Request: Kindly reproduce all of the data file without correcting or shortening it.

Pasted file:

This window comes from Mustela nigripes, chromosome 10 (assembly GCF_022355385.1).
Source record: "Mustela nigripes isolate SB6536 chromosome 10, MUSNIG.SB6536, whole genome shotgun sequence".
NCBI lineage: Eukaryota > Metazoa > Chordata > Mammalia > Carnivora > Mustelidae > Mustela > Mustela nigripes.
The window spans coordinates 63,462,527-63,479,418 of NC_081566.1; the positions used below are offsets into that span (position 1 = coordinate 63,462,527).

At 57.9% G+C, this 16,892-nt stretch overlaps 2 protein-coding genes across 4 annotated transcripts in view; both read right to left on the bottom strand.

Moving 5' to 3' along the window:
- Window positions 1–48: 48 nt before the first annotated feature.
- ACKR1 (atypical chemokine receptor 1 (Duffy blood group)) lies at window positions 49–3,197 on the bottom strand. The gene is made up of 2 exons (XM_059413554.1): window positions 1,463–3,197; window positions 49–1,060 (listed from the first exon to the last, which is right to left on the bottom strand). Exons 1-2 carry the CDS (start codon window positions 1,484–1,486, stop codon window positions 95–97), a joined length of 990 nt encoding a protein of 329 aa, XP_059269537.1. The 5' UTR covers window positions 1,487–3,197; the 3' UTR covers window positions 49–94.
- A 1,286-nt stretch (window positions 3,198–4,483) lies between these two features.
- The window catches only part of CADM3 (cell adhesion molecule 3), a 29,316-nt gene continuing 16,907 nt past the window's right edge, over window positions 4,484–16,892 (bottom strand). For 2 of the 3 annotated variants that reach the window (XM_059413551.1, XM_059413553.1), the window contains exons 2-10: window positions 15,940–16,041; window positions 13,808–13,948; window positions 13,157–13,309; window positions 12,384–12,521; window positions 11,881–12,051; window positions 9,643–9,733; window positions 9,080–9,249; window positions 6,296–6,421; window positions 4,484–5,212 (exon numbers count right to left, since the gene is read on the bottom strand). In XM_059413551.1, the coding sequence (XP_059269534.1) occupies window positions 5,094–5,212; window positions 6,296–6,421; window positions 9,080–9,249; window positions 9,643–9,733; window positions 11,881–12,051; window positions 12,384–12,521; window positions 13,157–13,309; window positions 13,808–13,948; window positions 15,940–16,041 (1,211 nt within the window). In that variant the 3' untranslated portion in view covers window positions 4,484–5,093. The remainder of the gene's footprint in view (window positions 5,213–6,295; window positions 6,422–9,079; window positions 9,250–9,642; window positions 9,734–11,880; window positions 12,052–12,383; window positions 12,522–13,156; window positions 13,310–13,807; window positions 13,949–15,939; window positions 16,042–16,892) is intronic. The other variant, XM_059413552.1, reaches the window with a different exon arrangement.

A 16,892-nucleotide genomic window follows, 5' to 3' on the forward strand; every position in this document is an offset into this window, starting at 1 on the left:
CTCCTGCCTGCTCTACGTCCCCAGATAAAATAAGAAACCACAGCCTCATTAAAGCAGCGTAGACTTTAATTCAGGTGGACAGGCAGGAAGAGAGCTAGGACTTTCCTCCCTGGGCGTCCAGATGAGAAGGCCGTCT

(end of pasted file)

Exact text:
This window comes from Mustela nigripes, chromosome 10 (assembly GCF_022355385.1).
Source record: "Mustela nigripes isolate SB6536 chromosome 10, MUSNIG.SB6536, whole genome shotgun sequence".
NCBI lineage: Eukaryota > Metazoa > Chordata > Mammalia > Carnivora > Mustelidae > Mustela > Mustela nigripes.
The window spans coordinates 63,462,527-63,479,418 of NC_081566.1; the positions used below are offsets into that span (position 1 = coordinate 63,462,527).

At 57.9% G+C, this 16,892-nt stretch overlaps 2 protein-coding genes across 4 annotated transcripts in view; both read right to left on the bottom strand.

Moving 5' to 3' along the window:
- Window positions 1–48: 48 nt before the first annotated feature.
- ACKR1 (atypical chemokine receptor 1 (Duffy blood group)) lies at window positions 49–3,197 on the bottom strand. The gene is made up of 2 exons (XM_059413554.1): window positions 1,463–3,197; window positions 49–1,060 (listed from the first exon to the last, which is right to left on the bottom strand). Exons 1-2 carry the CDS (start codon window positions 1,484–1,486, stop codon window positions 95–97), a joined length of 990 nt encoding a protein of 329 aa, XP_059269537.1. The 5' UTR covers window positions 1,487–3,197; the 3' UTR covers window positions 49–94.
- A 1,286-nt stretch (window positions 3,198–4,483) lies between these two features.
- The window catches only part of CADM3 (cell adhesion molecule 3), a 29,316-nt gene continuing 16,907 nt past the window's right edge, over window positions 4,484–16,892 (bottom strand). For 2 of the 3 annotated variants that reach the window (XM_059413551.1, XM_059413553.1), the window contains exons 2-10: window positions 15,940–16,041; window positions 13,808–13,948; window positions 13,157–13,309; window positions 12,384–12,521; window positions 11,881–12,051; window positions 9,643–9,733; window positions 9,080–9,249; window positions 6,296–6,421; window positions 4,484–5,212 (exon numbers count right to left, since the gene is read on the bottom strand). In XM_059413551.1, the coding sequence (XP_059269534.1) occupies window positions 5,094–5,212; window positions 6,296–6,421; window positions 9,080–9,249; window positions 9,643–9,733; window positions 11,881–12,051; window positions 12,384–12,521; window positions 13,157–13,309; window positions 13,808–13,948; window positions 15,940–16,041 (1,211 nt within the window). In that variant the 3' untranslated portion in view covers window positions 4,484–5,093. The remainder of the gene's footprint in view (window positions 5,213–6,295; window positions 6,422–9,079; window positions 9,250–9,642; window positions 9,734–11,880; window positions 12,052–12,383; window positions 12,522–13,156; window positions 13,310–13,807; window positions 13,949–15,939; window positions 16,042–16,892) is intronic. The other variant, XM_059413552.1, reaches the window with a different exon arrangement.

A 16,892-nucleotide genomic window follows, 5' to 3' on the forward strand; every position in this document is an offset into this window, starting at 1 on the left:
CTCCTGCCTGCTCTACGTCCCCAGATAAAATAAGAAACCACAGCCTCATTAAAGCAGCGTAGACTTTAATTCAGGTGGACAGGCAGGAAGAGAGCTAGGACTTTCCTCCCTGGGCGTCCAGATGAGAAGGCCGTCT